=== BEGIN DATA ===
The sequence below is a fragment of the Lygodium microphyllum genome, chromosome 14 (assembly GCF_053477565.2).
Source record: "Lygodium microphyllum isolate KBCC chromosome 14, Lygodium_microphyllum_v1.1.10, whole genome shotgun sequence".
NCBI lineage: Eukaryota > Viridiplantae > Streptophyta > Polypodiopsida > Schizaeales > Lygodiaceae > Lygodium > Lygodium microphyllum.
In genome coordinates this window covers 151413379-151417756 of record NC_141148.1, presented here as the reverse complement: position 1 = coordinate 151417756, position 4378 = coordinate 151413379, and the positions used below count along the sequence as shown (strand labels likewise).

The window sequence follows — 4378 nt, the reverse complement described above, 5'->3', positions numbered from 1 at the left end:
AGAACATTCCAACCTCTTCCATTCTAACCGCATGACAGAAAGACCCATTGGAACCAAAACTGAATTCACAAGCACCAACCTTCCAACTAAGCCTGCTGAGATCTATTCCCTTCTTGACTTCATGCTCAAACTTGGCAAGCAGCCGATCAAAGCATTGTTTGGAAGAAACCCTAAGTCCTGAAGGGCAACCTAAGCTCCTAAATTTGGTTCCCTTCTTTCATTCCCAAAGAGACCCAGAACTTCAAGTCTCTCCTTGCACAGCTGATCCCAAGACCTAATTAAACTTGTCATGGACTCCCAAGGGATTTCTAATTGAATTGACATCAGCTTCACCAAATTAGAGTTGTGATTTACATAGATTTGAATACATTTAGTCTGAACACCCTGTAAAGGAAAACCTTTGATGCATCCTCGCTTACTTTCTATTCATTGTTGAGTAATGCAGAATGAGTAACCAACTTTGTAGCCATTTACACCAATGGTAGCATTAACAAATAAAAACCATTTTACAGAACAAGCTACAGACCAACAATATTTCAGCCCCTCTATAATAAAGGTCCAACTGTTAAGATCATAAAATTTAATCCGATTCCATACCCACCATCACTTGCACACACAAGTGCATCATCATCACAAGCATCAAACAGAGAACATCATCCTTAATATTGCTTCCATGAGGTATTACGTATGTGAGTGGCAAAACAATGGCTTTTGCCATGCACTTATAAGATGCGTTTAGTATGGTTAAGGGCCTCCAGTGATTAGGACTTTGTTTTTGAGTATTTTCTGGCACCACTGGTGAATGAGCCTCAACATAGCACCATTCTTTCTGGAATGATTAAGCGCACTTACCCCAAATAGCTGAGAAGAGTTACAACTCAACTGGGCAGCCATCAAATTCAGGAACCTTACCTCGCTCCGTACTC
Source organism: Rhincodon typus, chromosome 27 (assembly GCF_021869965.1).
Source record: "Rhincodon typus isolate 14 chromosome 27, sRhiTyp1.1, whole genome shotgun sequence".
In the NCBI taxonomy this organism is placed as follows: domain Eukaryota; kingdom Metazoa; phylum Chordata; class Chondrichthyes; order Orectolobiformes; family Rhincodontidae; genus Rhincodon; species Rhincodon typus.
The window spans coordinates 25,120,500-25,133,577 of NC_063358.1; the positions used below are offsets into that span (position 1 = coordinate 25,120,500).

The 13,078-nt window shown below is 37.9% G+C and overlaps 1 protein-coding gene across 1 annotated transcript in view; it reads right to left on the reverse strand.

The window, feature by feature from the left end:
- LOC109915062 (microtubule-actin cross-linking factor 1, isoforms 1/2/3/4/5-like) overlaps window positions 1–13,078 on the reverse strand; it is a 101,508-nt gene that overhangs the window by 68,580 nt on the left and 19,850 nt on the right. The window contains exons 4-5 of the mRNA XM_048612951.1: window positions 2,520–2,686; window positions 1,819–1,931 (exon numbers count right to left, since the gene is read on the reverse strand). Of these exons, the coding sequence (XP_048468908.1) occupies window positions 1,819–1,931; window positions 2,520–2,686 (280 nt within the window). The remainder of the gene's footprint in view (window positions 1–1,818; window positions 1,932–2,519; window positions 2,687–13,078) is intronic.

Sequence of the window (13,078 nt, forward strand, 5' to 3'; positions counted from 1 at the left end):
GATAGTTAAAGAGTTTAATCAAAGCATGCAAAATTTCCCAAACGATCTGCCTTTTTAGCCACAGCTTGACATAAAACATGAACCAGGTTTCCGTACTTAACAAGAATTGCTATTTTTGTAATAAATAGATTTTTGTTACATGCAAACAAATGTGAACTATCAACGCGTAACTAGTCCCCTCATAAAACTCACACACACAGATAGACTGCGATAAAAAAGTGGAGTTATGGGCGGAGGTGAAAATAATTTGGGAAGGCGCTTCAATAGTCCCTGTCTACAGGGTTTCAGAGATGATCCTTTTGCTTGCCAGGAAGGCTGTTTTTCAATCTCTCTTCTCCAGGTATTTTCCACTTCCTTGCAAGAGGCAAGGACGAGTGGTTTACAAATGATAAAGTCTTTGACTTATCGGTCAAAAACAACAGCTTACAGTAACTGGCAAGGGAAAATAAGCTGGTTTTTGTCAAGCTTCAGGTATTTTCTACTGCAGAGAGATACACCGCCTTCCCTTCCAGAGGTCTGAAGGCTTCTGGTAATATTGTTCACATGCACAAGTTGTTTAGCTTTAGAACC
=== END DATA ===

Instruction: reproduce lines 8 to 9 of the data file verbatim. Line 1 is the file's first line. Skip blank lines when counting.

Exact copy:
Source record: "Rhincodon typus isolate 14 chromosome 27, sRhiTyp1.1, whole genome shotgun sequence".
In the NCBI taxonomy this organism is placed as follows: domain Eukaryota; kingdom Metazoa; phylum Chordata; class Chondrichthyes; order Orectolobiformes; family Rhincodontidae; genus Rhincodon; species Rhincodon typus.